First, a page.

What It Means To Be A Student Athlete

What It Means To Be A Student Athlete

What does the hard work really mean?

Chances are if you make it to collegiate athletics, you have already put in countless hours, blood, sweat, and tears into the sport you play. Collegiate athletics is the next step in becoming a better athlete. But collegiate athletics is like a hidden life that only the dedicated and hard workers are privileged to get to experience. There is so much hard work, pain, fatigue, etc., that goes on behind each student athlete. It is a full time job to play college athletics and although the NCAA currently is against college athletes being paid, we spend countless hours working on our craft to bring in a substantial amount of revenue for the school. I mean lets face it, would schools like Alabama be so popular if coaches like Bear Bryant and Nick Saban didn’t recruit incredible talent to win national championships? However, this article is about the life of a student athlete.

While the average college student schedules classes later than 10 a.m., most student athletes have already been up since 6 and have gone to a practice and lifted weights. We must schedule our classes around our practices to make sure that we can give 100 percent in the classroom and at practice. I mean let’s face it, bad grades means we can’t compete. Some student athletes get the joy of going to class sweaty after lifting weights and not having any time to shower, whereas your average sorority girl comes in wearing a $500 outfit, straightened hair, and a full face of makeup. It is a blessing to somewhat look decent to class if you’re a student athlete.

When the average student shows up to class 45 minutes late, it often infuriates the student athlete that has been up since the crack of dawn and must be on time to class never knowing if there is a class checker there making sure you’re on time. We overhear the plans of what frat/sorority socials and parties are being held on week nights and know that if we even want to survive the next morning there is no way we can go out. Like I said, collegiate athletics takes full dedication. Some might say that student athletes are not smart, and they’re only there to play sports. My response to that would be try doing “20 hours” a week of practice and then being attentive every day in class (and all you college athletes know why that 20 hours is in quotations). It is not easy to be on top of all the work all the time when majority of the time you just want to fall asleep. The free time that we do have is spent at study hall getting mandatory hours and studying for upcoming tests. Our lives are practically spent complying to the rules our universities and the NCAA. Although it might seem that I am making an argument for why student athletes have it harder, we actually are the blessed ones.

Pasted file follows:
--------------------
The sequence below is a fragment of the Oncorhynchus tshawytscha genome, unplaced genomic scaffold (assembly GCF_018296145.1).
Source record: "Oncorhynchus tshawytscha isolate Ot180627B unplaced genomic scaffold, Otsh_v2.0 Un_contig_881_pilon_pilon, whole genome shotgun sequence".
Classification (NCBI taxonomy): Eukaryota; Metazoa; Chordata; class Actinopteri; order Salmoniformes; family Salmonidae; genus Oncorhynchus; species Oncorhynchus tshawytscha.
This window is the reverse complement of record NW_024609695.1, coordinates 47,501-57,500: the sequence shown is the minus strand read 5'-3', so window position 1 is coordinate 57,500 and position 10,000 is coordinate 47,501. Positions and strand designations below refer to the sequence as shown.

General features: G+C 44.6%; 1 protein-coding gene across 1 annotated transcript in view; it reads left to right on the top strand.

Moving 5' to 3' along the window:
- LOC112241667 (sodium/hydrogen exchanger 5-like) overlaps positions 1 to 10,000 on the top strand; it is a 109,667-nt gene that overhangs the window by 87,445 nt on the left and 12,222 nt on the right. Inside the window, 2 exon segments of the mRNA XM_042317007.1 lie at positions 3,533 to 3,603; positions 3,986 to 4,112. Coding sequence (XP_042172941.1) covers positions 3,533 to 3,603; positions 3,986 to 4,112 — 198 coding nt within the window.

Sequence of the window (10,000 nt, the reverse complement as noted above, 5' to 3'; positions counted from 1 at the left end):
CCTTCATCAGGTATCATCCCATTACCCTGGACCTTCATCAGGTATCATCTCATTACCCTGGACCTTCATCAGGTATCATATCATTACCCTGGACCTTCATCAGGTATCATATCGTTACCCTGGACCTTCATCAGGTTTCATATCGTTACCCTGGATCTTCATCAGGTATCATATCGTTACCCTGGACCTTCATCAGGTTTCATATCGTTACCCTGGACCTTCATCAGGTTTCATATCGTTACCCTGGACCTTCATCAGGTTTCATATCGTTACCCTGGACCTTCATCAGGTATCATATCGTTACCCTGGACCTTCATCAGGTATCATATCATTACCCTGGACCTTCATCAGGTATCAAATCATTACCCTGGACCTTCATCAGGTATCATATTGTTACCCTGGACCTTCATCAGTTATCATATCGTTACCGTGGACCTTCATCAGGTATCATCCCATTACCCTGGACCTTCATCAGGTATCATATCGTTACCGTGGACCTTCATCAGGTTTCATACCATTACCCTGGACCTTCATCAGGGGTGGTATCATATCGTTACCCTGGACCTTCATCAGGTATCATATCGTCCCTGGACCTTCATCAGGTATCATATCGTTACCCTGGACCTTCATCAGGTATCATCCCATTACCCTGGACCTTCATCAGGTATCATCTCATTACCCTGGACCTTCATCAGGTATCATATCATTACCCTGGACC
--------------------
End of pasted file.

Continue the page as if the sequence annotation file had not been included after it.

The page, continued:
Being a student athlete is much more than the hours we put in to our sport. It is much more than the early wake up time, the frustration with teammates, coaches, and your average student. Being a student athlete means that we get to put our school’s name on our back and represent it doing what we love. We have worked hard to accomplish where we are and that pride of stepping out on game day is worth every ounce of sweat.

Being a student athlete means you are among some of the most athletic peers in your age bracket that are experiencing the same college journey as you. You get to meet other athletes that are gifted, driven, dedicated, and so much more. You get to create bonds and friendships with people that all start because you share a passion for the same thing as them: being an athlete. It means that when you graduate you walk across that stage knowing you gave all you could in the classroom and you represented the university playing your sport, and that is a dedication only some will come to know.